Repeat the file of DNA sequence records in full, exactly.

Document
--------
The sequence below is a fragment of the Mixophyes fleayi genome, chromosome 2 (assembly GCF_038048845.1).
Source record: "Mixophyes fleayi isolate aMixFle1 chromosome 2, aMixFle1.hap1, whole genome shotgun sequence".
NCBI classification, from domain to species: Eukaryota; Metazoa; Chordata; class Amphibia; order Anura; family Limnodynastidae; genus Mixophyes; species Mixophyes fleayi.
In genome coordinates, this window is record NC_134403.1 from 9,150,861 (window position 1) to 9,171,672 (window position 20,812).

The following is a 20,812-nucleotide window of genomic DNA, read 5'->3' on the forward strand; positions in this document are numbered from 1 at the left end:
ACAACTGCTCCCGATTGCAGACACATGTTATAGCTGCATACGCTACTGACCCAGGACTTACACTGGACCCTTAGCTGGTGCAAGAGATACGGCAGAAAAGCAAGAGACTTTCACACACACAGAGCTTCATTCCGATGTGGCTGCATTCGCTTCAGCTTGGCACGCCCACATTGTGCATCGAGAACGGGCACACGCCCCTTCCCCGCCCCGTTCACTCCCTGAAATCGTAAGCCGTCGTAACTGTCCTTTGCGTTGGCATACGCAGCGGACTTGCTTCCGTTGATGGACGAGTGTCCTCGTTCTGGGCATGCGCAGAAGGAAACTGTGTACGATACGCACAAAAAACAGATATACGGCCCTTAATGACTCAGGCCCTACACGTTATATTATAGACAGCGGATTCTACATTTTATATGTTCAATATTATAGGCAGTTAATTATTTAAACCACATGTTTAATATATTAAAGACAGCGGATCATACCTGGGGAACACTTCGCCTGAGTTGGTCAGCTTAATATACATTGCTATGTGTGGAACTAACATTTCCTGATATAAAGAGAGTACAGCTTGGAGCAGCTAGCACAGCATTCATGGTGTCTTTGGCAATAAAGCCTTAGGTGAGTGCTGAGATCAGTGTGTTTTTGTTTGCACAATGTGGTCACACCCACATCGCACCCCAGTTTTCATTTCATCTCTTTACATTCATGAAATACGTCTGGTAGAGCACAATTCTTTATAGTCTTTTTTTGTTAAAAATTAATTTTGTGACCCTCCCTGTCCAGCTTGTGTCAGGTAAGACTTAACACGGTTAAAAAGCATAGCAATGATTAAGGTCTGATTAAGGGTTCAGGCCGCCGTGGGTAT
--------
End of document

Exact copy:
The sequence below is a fragment of the Mixophyes fleayi genome, chromosome 2 (assembly GCF_038048845.1).
Source record: "Mixophyes fleayi isolate aMixFle1 chromosome 2, aMixFle1.hap1, whole genome shotgun sequence".
NCBI classification, from domain to species: Eukaryota; Metazoa; Chordata; class Amphibia; order Anura; family Limnodynastidae; genus Mixophyes; species Mixophyes fleayi.
In genome coordinates, this window is record NC_134403.1 from 9,150,861 (window position 1) to 9,171,672 (window position 20,812).

The following is a 20,812-nucleotide window of genomic DNA, read 5'->3' on the forward strand; positions in this document are numbered from 1 at the left end:
ACAACTGCTCCCGATTGCAGACACATGTTATAGCTGCATACGCTACTGACCCAGGACTTACACTGGACCCTTAGCTGGTGCAAGAGATACGGCAGAAAAGCAAGAGACTTTCACACACACAGAGCTTCATTCCGATGTGGCTGCATTCGCTTCAGCTTGGCACGCCCACATTGTGCATCGAGAACGGGCACACGCCCCTTCCCCGCCCCGTTCACTCCCTGAAATCGTAAGCCGTCGTAACTGTCCTTTGCGTTGGCATACGCAGCGGACTTGCTTCCGTTGATGGACGAGTGTCCTCGTTCTGGGCATGCGCAGAAGGAAACTGTGTACGATACGCACAAAAAACAGATATACGGCCCTTAATGACTCAGGCCCTACACGTTATATTATAGACAGCGGATTCTACATTTTATATGTTCAATATTATAGGCAGTTAATTATTTAAACCACATGTTTAATATATTAAAGACAGCGGATCATACCTGGGGAACACTTCGCCTGAGTTGGTCAGCTTAATATACATTGCTATGTGTGGAACTAACATTTCCTGATATAAAGAGAGTACAGCTTGGAGCAGCTAGCACAGCATTCATGGTGTCTTTGGCAATAAAGCCTTAGGTGAGTGCTGAGATCAGTGTGTTTTTGTTTGCACAATGTGGTCACACCCACATCGCACCCCAGTTTTCATTTCATCTCTTTACATTCATGAAATACGTCTGGTAGAGCACAATTCTTTATAGTCTTTTTTTGTTAAAAATTAATTTTGTGACCCTCCCTGTCCAGCTTGTGTCAGGTAAGACTTAACACGGTTAAAAAGCATAGCAATGATTAAGGTCTGATTAAGGGTTCAGGCCGCCGTGGGTAT